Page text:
The future’s bright, the future’s co-operative?
17 December 2013
It’s an inspiring story, familiar to most of us. A once treasured local asset is set to close, no longer deemed viable in the harsh commercial realities of the 21st century.
But, at the last minute there’s a hero to the rescue - prepared to purchase said asset, rip up the old business plan and invest a huge amount of time, money and effort to make the venture a success, both socially and economically.
Who is this hero with a remarkable ability to transform failing businesses into viable, thriving local enterprises? No, it’s not Alan Sugar or Duncan Ballantyne.
Of course it is the local community.
Across the UK, over 300 shops, 20 pubs and 10 senior football clubs are now owned directly by local people.
In Scotland, an incredible 500,000 acres of land in the Highlands and Islands are owned and managed by those who live there.
Through a variety of co-operative-style ownership models these communities, from very different parts of the UK, are running highly successful, sophisticated businesses which are delivering invaluable ‘public goods’ for their local area.
Earlier this year over 200 activists, journalists and readers came to events around the UK to debate the opportunities and the barriers for bringing more local news outlets into these types of co-operative ownership models.
The message they gave was clear: in-depth, local news remains a vital commodity for communities but new and innovative business models are essential to ensure this news is sustainable in the future.
The merits of the co-operative model for local news are widely recognised. It has the potential to attract new sources of revenue and capital through community shares; it is likely to win greater support and loyalty from the community who will support a business if they have a say in how it is run; volunteers are more willing to give up their time to support such an enterprise; and there are opportunities for financial savings by linking up with other community services.
But at the same time it’s important that we have a healthy dose of realism about the barriers and challenges facing any budding co-operative news venture.
The time, energy and financial commitment required to take on such an initiative and make it successful are daunting prospects for many communities. This is particularly the case when they are relatively few other examples of co-operatively owned local media that people can be inspired by and learn from.
The participants at our events heard about the fantastic work of the West Highland Free Press, the employee-owned newspaper which produces a successful, high quality weekly publication covering a large rural area. They recognised and were enthused by the tremendous success of this newspaper - but at the same time some wondered how this model, in the Highlands and Islands, would translate in their own, very different, local communities?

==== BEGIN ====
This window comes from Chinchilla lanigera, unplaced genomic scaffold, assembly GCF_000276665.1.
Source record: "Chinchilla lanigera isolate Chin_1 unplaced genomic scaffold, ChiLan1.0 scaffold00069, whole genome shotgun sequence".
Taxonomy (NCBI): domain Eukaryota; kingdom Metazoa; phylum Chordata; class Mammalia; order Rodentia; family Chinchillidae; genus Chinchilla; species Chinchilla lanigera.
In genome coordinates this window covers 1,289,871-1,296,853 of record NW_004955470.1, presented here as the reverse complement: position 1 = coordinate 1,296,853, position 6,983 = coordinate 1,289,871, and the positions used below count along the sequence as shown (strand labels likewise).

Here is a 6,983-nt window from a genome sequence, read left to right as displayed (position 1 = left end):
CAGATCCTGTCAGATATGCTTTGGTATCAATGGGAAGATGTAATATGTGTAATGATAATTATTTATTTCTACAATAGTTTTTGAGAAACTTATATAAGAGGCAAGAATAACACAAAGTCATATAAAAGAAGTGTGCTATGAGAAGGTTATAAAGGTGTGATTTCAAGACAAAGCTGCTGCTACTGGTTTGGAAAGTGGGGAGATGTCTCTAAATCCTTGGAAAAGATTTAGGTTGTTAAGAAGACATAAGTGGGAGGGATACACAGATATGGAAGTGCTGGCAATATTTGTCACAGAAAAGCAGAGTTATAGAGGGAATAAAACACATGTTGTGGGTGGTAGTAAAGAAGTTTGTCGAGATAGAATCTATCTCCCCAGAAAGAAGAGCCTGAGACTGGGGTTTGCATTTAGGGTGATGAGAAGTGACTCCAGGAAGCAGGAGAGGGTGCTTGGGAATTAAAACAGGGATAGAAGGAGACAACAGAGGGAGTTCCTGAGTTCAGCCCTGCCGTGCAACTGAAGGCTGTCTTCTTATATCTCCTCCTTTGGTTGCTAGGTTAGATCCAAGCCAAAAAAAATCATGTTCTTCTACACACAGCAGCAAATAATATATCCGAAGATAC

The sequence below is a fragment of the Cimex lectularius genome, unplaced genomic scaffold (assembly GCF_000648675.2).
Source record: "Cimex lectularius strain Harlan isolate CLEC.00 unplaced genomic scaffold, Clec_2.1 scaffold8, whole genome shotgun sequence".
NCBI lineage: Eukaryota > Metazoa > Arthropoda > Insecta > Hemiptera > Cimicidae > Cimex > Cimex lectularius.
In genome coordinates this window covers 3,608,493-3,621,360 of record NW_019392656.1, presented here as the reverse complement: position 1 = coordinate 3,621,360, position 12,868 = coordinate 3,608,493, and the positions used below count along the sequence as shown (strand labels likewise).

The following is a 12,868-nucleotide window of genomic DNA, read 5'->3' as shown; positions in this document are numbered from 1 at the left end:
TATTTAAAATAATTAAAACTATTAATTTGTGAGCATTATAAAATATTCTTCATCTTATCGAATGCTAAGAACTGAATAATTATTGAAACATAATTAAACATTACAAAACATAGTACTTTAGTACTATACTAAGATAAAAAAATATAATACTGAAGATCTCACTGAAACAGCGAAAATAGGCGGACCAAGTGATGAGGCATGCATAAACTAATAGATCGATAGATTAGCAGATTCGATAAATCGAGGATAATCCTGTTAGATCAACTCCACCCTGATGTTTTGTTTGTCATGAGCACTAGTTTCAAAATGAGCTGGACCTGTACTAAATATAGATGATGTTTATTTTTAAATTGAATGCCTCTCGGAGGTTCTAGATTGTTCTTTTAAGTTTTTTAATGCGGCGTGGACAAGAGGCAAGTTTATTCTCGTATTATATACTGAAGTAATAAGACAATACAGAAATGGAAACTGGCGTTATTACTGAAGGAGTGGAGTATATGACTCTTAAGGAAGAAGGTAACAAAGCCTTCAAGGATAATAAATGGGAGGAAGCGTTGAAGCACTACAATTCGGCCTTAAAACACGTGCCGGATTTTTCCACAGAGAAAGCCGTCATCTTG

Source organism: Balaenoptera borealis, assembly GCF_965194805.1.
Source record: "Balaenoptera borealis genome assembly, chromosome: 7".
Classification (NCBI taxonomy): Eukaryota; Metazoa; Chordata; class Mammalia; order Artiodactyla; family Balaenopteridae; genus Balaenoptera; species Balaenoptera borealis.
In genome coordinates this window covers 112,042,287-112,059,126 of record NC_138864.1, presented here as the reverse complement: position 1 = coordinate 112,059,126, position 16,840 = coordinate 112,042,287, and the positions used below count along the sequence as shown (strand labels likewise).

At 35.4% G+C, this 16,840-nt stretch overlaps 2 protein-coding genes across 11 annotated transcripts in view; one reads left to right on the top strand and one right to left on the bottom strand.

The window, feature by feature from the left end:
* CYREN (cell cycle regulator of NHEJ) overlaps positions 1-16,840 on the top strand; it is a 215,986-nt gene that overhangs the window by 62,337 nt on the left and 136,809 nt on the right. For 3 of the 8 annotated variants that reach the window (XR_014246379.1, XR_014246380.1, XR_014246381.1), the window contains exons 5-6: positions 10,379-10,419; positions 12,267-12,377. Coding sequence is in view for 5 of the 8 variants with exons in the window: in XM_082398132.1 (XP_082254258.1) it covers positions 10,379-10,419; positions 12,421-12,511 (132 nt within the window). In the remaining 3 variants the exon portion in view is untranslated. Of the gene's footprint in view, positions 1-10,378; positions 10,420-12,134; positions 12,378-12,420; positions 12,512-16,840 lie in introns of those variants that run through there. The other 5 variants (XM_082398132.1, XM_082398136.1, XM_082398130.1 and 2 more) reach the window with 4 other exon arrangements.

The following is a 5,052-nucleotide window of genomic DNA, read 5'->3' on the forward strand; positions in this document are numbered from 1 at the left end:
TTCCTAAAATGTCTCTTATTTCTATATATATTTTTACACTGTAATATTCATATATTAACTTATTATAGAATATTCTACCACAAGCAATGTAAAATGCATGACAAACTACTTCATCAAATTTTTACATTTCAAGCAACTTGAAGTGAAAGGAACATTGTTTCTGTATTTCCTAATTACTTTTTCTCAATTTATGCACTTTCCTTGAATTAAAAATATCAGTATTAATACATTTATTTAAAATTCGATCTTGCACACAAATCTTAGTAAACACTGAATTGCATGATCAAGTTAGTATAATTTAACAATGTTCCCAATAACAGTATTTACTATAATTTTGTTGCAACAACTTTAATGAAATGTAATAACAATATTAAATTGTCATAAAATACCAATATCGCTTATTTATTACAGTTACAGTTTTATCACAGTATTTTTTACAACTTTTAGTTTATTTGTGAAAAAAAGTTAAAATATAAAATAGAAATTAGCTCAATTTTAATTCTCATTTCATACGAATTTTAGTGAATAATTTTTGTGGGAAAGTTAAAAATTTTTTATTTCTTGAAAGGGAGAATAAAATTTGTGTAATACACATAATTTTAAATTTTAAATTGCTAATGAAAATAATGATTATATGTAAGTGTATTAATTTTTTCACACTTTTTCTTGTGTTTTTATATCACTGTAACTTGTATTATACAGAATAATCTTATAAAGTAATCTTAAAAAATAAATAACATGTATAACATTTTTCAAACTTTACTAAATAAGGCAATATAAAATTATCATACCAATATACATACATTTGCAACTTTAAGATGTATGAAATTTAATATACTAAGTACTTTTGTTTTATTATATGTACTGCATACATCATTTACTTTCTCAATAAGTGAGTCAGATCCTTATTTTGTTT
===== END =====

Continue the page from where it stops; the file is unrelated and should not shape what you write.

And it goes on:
Then there is the question of what opportunities actually exist for communities to save their local newspaper. There are barriers here that tend not to exist in relation to pubs, shops or football clubs.
Clusters of titles are often sold en bloc so it can be difficult for local people to acquire the specific newspaper serving their area. There is intellectual property in the form archive material and branding that an owner may be reluctant to sell or release to the community even if the title in question is to cease production.
And ownership transfers of local news outlets often happen at a speed that is beyond a community’s ability to engage and respond.
What is to be done then if we want to see more local news owned by communities or employees in the future? Participants at our events came up with a number of ideas.
Firstly, more specialist support and advice is needed for those community groups considering entering into this arena. This includes support on the process for taking ownership, business and membership development and financial and stakeholder management.
Secondly, more examples are needed of co-operative news models from a variety of places across the UK, so that people can believe that might develop a similar model in their own community.
And finally we need to determine if there are legislative or regulatory changes that could be made to ensure that newspapers are treated as vital local assets and communities are given the opportunity acquire titles that are in danger of being lost.
If all, or some, of these ideas can be pursued then the chances of a co-operative future for local news may start to look ever brighter.
Douglas White is a senior policy officer at the Carnegie UK Trust
Download a free copy of Make Your Local News Work, the report from Carnegie UK Trust-Co-operatives UK project
Find out more about the Carnegie UK Trust’s neighbourhood news initiative